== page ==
I will never forget the day I came home from work to find my husband tapping away furiously at his laptop keys with the same look on his face that he gets when his ex-wife sends a particularly rude email. As I walked into the bedroom, he said, “Come here. You’ve got to see this. Some guy thinks the earth is flat and has been arguing with me for an hour about it.” My first thought was that a master level troll was messing with him. My husband is no stranger to the internet, and doesn’t fall for just any troll, so I figured this must be a really good one, the sort of troll you have to appreciate for their raw skill even if you think trolling is pretty annoying in general. I was wrong again. It wasn’t a troll. This was an actual person who thought the earth was flat, and they were certain they were going to convince my husband, who has an above average grasp of scientific principles, to believe them.
Our curiosity was piqued. How could any functional adult believe something that was the complete opposite of everything we learned in Kindergarten? The earth being round is pretty much the most basic scientific fact that exists, and these people deny it. How? We grabbed a couple of ciders and started Googling. We had no idea what a rabbit hole we were going down when we started, but there’s basically a whole conspiracy theory community out there who are convinced of everything from the earth being flat, to Australia not being real, to the moon landing being faked, to the illuminati being a thing that exists. There aren’t enough minutes in ten lifetimes to delve into all of it, so flat earth seemed like a place to start, especially since it’s so obviously and objectively wrong. The biggest thing we wanted to know was why these people think the earth is flat in spite of so much evidence to the contrary.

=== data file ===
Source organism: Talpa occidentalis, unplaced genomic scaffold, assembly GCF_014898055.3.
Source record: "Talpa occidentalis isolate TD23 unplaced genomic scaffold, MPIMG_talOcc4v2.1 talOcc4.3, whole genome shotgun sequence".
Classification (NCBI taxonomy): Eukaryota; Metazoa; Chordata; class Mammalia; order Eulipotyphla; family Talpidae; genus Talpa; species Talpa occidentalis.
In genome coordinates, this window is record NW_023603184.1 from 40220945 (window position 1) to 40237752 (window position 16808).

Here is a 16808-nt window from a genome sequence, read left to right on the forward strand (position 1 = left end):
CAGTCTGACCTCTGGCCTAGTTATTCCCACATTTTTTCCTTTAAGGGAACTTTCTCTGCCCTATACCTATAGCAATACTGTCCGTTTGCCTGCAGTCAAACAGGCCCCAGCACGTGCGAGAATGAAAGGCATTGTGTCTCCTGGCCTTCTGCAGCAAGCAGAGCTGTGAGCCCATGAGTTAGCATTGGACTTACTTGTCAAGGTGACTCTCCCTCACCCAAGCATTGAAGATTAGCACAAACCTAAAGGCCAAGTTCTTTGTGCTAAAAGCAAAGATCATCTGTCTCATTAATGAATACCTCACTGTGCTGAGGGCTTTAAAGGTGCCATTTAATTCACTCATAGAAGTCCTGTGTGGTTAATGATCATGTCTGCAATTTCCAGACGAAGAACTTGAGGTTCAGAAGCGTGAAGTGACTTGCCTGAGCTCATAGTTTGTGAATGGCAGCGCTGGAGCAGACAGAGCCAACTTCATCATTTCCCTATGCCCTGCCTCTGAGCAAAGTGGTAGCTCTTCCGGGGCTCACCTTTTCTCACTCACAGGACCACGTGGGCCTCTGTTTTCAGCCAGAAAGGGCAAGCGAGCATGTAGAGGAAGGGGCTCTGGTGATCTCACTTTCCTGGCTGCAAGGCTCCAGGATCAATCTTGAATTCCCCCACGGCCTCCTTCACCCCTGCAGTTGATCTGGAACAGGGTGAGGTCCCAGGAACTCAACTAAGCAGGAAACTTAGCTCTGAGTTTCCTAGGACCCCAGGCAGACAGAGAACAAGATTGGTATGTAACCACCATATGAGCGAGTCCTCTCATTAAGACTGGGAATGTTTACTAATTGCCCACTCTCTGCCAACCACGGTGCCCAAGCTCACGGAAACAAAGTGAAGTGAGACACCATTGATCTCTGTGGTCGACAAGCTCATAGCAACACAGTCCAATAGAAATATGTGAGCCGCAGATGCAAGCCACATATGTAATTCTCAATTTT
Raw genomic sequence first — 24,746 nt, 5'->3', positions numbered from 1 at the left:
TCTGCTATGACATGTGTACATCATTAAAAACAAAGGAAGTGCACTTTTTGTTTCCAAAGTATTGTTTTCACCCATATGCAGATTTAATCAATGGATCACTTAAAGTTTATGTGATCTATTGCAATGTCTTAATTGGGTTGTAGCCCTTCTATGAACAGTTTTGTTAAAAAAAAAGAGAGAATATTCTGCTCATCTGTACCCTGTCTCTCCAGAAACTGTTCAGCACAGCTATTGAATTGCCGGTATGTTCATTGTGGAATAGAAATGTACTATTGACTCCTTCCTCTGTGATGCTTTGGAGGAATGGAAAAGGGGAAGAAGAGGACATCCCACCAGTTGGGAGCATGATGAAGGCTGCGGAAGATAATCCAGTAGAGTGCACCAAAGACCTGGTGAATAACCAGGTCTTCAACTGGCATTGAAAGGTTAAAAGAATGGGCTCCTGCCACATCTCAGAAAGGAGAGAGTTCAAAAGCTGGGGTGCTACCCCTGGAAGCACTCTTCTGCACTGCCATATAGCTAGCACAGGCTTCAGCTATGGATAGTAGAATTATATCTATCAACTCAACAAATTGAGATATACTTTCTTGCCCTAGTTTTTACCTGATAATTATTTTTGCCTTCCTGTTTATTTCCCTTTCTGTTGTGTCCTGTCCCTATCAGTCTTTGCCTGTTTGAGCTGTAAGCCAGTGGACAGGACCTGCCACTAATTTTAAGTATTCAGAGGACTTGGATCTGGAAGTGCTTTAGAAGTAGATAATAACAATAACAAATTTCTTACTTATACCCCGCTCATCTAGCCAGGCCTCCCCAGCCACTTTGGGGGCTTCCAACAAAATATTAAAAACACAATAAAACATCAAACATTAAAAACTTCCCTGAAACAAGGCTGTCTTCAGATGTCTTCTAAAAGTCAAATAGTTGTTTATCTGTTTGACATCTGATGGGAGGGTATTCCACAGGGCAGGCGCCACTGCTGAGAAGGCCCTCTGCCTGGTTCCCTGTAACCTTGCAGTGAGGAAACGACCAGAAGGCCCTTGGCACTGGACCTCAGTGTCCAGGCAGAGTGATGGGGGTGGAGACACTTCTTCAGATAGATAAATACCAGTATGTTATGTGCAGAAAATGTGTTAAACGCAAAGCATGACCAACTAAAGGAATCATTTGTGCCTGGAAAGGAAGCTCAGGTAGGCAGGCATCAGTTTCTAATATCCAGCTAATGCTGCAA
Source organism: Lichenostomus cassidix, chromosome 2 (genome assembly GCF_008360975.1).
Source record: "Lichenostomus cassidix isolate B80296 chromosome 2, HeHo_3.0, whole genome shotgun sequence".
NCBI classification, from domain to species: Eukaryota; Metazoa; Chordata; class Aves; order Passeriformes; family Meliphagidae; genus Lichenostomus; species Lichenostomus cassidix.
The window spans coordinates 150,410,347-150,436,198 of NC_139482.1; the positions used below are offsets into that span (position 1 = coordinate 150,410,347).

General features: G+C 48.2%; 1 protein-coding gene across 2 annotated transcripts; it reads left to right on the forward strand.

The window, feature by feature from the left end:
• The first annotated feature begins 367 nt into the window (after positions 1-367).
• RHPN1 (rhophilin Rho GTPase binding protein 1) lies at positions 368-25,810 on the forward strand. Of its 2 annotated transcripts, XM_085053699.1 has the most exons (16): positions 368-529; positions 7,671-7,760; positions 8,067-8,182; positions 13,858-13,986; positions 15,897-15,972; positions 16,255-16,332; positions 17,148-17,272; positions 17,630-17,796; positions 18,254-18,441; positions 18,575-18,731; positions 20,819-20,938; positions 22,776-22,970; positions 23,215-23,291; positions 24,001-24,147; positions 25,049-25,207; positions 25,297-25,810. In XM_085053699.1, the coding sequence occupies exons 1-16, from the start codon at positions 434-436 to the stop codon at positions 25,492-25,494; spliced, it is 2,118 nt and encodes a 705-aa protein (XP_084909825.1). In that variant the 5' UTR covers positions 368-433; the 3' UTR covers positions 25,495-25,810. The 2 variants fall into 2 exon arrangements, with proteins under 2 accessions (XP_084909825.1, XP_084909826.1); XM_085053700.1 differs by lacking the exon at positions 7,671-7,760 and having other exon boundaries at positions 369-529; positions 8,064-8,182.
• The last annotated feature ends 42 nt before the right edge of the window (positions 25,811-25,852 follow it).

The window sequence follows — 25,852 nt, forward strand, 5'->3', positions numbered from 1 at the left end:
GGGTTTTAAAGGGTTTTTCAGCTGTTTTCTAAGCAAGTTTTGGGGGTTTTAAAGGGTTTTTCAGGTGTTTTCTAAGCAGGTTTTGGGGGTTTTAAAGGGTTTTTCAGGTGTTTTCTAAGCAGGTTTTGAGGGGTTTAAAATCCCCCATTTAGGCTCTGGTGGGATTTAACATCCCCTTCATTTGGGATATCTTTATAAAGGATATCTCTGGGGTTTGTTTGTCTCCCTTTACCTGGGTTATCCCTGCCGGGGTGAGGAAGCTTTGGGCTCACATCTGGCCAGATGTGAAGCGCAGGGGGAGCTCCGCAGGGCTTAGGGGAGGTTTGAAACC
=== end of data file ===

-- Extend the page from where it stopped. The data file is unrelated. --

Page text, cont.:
Most of the flat earthers’ arguments seem to be religiously based. They go by a drawing that was included with the Old Testament that described a flat earth with a firmament filled with the atmosphere as we know it. They think this entire assembly is floating in water, and that the stars are fallen angels who come to earth to procreate with human women. I wish I were making this up, but I’m not. That’s what they think.
But aren’t they aware that the Bible was written a long time ago, before Kepler defined orbits, before Galileo determined our orbit in particular to be heliocentric, before Newton defined gravity and figured out how it works? I’m not here to criticize anyone’s religious beliefs, but surely one can understand that the people who wrote the Bible weren’t exactly going to pass today’s peer review process with their understanding of science. The answer is yes, they are aware of that, and they don’t care. They’re right, we’re wrong, and we can take our peer review and shove it.
But how can they believe these things in a world where we have sufficient numerical analysis to prove the shape, size, and other properties of our planet? Anyone who’s been to engineering school remembers those first few courses in Newtonian physics, statics, and dynamics, the courses that taught us how matter behaves on this planet of ours. Our first equations, and some of our subsequent ones, made certain assumptions. All weights were on a Teflon track which provided no friction. All projectiles were spherical and encountered no air resistance. Bodies were uniform in density. Loads were always applied exactly at easily determined points. These completely unrealistic assumptions helped us to learn the concepts of motion, and add in the other factors as we went. Sometimes those other things are negligible, and there are methods for determining that. In any case, the general equation governing an event is important, and usually based on assumptions that do not represent reality.